The system also sucks up CO2, which could be good for the climate. But that benefit only lasts if the dead algae or any overgrowth — which is removed monthly — is not then allowed to rot. Rotting would risk releasing that CO2 back into the air.
At the same time, Spasojević notes, people must find this system useful for it to catch on. That’s why it’s being integrated into benches that offer people a phone-charging station and soothing nightlights. (Solar panels provide energy for those tasks.)
In September 2021, the team installed its first LIQUID3 in Belgrade. Since then, it’s been “working well,” Spasojević says. “We are building two more units,” he adds, and more orders are underway.
Working with plants for a sustainable future
Other electronics developers also have an interest in photosynthetic microbes. Instead of plugging in computers to recharge their batteries, one day we might water them — to support their photosynthetic power source. We’re not there yet, but it may not be that far-fetched.
Last year, researchers from the University of Cambridge in England hacked into blue-green algae’s energy source. Then they captured some of its photosynthetic energy to power a small computer chip. So far, it’s been running for more than a year. The team shared its design in Energy & Environmental Science.
Jenny Zhang, who studies photosynthesis at Cambridge, worked on a related project. When plants tap into the sun’s light, they generate a bit of electricity. This helps power other steps in the process. Zhang works with blue-green algae, which carry out photosynthesis similar to plants. Zhang and her team used the blue-green algae’s transformation of light into electricity — in this case to power electronics. In the future, she hopes it might help synthesize fuels.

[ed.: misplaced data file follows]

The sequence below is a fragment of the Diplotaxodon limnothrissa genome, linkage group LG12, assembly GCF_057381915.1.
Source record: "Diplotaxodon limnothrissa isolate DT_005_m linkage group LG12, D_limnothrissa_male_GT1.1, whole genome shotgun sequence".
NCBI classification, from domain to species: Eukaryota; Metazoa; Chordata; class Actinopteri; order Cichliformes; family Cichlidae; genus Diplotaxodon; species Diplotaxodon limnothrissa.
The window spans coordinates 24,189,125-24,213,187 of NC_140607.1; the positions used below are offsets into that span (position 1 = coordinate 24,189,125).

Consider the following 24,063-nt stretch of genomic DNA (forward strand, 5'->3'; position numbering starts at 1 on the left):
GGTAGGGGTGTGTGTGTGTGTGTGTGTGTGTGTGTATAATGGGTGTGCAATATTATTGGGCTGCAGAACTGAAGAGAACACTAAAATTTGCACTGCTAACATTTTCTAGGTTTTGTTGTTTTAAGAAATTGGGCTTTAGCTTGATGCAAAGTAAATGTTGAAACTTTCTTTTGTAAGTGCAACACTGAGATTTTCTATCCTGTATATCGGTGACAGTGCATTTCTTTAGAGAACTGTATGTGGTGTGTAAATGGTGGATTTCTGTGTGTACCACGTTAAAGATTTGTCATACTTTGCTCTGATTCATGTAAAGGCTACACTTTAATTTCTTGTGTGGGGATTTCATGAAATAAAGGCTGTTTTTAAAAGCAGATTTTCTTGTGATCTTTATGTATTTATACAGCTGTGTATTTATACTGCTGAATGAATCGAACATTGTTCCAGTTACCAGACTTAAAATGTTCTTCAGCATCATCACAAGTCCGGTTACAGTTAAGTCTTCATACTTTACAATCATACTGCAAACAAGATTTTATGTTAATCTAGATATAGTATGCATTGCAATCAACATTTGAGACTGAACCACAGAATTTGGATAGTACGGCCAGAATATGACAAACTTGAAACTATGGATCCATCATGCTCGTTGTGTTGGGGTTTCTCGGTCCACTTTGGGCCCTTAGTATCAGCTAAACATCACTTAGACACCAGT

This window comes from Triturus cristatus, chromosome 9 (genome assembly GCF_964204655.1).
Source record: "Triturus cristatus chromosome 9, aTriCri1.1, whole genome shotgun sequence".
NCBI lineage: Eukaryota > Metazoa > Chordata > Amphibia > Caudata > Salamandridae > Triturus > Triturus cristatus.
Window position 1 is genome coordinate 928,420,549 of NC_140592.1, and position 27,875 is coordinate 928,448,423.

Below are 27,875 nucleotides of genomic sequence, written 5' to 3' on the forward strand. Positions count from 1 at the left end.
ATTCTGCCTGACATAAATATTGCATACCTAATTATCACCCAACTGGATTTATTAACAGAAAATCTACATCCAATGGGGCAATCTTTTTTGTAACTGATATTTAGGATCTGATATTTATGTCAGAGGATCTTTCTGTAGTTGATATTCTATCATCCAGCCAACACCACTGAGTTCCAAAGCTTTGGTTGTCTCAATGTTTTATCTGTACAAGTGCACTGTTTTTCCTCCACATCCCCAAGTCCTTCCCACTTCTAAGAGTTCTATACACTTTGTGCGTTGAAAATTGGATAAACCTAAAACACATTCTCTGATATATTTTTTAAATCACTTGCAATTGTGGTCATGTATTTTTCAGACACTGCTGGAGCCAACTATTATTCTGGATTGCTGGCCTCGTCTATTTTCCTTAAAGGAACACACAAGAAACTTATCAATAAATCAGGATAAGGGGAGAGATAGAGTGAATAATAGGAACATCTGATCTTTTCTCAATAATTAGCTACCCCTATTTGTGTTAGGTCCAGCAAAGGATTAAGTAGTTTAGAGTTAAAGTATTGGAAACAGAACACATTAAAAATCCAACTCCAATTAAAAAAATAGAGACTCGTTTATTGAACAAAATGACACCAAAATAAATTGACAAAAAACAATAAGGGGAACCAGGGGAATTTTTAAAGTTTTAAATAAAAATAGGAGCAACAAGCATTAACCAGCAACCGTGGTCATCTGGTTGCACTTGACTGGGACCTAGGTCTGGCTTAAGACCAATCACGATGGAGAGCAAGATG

You might think stealing energy would hurt the algae. In fact, it did the opposite.
When sunlight strikes blue-green algae — or plants — the light wakes sleepy electrons inside of them. Sunbeams super-energize those electrons, which then zip away. It’s like electricity zipping down a power cord.
Plants and blue-green algae put most of that electricity to work. But if it gets too sunny, the light can overwhelm them. In fact, sunlight overload “is one of the biggest problems in agriculture,” says Zhang. If unchecked, supercharged electrons can cause havoc and hurt the plants.
Fortunately, to cope, plants have a trick up their stems. To avoid being damaged, plants and blue-green algae basically throw away excess energized electrons. Think of this as a safety valve popping open and relieving pressure.
It’s these wasted electrons that Zhang’s group now steals. It’s a bit like upcycling someone’s trash. In Nature Materials last year, the researchers described how they put these upcycled electrons to work.
Imagine where this technology could take us, Zhang says. We could generate electricity from these “stolen” electrons. Zhang hopes photosynthetic electricity might one day run our cars and electrical devices. We might even use them to make fuels, she says, such as hydrogen fuel. What’s so exciting, Zhang says, is that “it’s sort of like a win-win situation for the plant and for us.” The plant benefits from the clean-up of those excess electrons. People benefit by having access to a sunny, renewable energy source.
A plant-like approach to energy
Such projects suggest living green things could change how people manage energy.
Ozgur Sahin studies nature-inspired energy at Columbia University in New York City. Consider how humans generate electricity at electric-power plants, he says. They’re a concentrated source of electricity. But much of that electricity gets lost as it moves down power lines from the generating station to our homes.
Plants take a different approach. Trees in a forest don’t need to connect to a power grid. Each individual tree in a forest manages its own energy. And perhaps cities could take a leaf out of their playbook.
Strano hopes his glowing plants could help us move away from the centralized power approach we use today. “Instead of streetlights hooked up to an electrical grid,” he says, imagine trees replacing streetlights. The sun will power each tree to help clean the air of CO2. And later they can light the night.
Such a partnership could usher in an enlightened — and greener — future.